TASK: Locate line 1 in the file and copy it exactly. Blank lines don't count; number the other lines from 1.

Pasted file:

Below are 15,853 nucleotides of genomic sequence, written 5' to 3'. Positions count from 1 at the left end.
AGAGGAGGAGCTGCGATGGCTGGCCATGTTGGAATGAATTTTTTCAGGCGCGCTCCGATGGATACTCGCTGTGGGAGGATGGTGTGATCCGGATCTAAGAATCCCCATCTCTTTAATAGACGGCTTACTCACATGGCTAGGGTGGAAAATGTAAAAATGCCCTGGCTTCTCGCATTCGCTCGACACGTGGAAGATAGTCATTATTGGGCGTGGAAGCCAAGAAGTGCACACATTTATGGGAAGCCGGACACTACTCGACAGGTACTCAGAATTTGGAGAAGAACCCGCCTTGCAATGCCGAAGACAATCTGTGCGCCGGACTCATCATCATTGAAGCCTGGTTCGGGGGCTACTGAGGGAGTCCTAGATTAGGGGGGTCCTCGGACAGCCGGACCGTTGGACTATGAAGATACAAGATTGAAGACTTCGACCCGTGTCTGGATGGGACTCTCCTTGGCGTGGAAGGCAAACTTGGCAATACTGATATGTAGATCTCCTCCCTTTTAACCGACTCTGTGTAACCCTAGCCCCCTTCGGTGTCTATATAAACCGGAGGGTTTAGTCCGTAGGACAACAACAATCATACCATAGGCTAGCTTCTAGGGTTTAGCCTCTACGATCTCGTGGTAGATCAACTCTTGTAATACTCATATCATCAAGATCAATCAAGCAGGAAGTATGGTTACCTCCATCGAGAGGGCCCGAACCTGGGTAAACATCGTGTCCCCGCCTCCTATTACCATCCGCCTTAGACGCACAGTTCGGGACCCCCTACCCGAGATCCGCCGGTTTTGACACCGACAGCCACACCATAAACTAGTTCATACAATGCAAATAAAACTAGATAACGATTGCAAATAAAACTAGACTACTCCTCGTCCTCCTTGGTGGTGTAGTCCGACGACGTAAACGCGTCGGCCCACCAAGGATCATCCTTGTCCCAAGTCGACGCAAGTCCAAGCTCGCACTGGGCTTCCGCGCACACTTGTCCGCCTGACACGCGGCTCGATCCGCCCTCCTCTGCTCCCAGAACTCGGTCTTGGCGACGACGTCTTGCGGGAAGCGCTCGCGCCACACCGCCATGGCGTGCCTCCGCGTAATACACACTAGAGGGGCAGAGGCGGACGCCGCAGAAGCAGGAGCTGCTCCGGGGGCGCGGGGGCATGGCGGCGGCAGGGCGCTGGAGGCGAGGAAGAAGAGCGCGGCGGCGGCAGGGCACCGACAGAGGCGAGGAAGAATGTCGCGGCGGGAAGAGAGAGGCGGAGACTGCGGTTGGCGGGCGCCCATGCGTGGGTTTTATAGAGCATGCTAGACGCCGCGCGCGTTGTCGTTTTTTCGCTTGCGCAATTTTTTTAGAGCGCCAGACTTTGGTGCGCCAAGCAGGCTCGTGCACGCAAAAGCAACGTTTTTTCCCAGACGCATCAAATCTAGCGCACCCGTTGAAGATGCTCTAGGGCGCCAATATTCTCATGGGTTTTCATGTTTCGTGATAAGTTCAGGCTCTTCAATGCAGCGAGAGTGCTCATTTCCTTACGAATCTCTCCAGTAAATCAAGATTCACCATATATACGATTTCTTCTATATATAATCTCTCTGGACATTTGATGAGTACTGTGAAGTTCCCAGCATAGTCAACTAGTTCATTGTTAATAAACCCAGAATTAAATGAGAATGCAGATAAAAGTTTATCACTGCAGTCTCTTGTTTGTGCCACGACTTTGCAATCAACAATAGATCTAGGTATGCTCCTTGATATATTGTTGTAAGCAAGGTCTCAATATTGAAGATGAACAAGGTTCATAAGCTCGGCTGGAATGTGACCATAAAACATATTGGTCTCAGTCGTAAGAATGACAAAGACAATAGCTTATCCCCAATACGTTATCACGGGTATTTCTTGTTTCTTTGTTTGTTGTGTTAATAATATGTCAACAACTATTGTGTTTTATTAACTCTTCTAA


Below are 15,853 nucleotides of genomic sequence, written 5' to 3'. Positions count from 1 at the left end.